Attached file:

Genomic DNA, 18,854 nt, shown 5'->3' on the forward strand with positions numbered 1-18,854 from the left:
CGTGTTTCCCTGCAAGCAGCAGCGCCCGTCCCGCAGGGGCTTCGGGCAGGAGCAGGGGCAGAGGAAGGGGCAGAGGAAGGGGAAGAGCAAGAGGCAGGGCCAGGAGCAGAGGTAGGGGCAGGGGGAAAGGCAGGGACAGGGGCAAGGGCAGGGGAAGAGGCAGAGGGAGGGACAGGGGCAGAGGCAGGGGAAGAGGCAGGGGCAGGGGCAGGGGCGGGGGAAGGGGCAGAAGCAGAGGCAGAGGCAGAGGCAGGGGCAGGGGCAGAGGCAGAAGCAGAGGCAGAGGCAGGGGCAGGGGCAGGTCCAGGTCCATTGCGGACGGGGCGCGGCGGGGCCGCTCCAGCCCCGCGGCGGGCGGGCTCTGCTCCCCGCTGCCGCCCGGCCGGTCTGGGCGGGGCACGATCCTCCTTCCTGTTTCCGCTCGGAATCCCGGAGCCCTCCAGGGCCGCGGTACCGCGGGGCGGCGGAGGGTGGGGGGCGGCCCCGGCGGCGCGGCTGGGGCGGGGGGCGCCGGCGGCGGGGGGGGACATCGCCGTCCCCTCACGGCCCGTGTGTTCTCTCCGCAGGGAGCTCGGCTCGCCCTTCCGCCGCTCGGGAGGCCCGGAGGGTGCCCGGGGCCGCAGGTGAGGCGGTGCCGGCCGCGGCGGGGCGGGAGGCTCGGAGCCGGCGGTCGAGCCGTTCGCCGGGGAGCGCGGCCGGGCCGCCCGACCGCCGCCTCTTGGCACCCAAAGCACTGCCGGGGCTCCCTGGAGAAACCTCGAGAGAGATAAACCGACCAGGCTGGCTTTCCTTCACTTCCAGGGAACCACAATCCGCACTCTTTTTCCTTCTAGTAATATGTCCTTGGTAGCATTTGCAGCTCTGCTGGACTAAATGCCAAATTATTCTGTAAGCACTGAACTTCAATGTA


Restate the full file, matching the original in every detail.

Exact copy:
Genomic DNA, 18,854 nt, shown 5'->3' on the forward strand with positions numbered 1-18,854 from the left:
CGTGTTTCCCTGCAAGCAGCAGCGCCCGTCCCGCAGGGGCTTCGGGCAGGAGCAGGGGCAGAGGAAGGGGCAGAGGAAGGGGAAGAGCAAGAGGCAGGGCCAGGAGCAGAGGTAGGGGCAGGGGGAAAGGCAGGGACAGGGGCAAGGGCAGGGGAAGAGGCAGAGGGAGGGACAGGGGCAGAGGCAGGGGAAGAGGCAGGGGCAGGGGCAGGGGCGGGGGAAGGGGCAGAAGCAGAGGCAGAGGCAGAGGCAGGGGCAGGGGCAGAGGCAGAAGCAGAGGCAGAGGCAGGGGCAGGGGCAGGTCCAGGTCCATTGCGGACGGGGCGCGGCGGGGCCGCTCCAGCCCCGCGGCGGGCGGGCTCTGCTCCCCGCTGCCGCCCGGCCGGTCTGGGCGGGGCACGATCCTCCTTCCTGTTTCCGCTCGGAATCCCGGAGCCCTCCAGGGCCGCGGTACCGCGGGGCGGCGGAGGGTGGGGGGCGGCCCCGGCGGCGCGGCTGGGGCGGGGGGCGCCGGCGGCGGGGGGGGACATCGCCGTCCCCTCACGGCCCGTGTGTTCTCTCCGCAGGGAGCTCGGCTCGCCCTTCCGCCGCTCGGGAGGCCCGGAGGGTGCCCGGGGCCGCAGGTGAGGCGGTGCCGGCCGCGGCGGGGCGGGAGGCTCGGAGCCGGCGGTCGAGCCGTTCGCCGGGGAGCGCGGCCGGGCCGCCCGACCGCCGCCTCTTGGCACCCAAAGCACTGCCGGGGCTCCCTGGAGAAACCTCGAGAGAGATAAACCGACCAGGCTGGCTTTCCTTCACTTCCAGGGAACCACAATCCGCACTCTTTTTCCTTCTAGTAATATGTCCTTGGTAGCATTTGCAGCTCTGCTGGACTAAATGCCAAATTATTCTGTAAGCACTGAACTTCAATGTA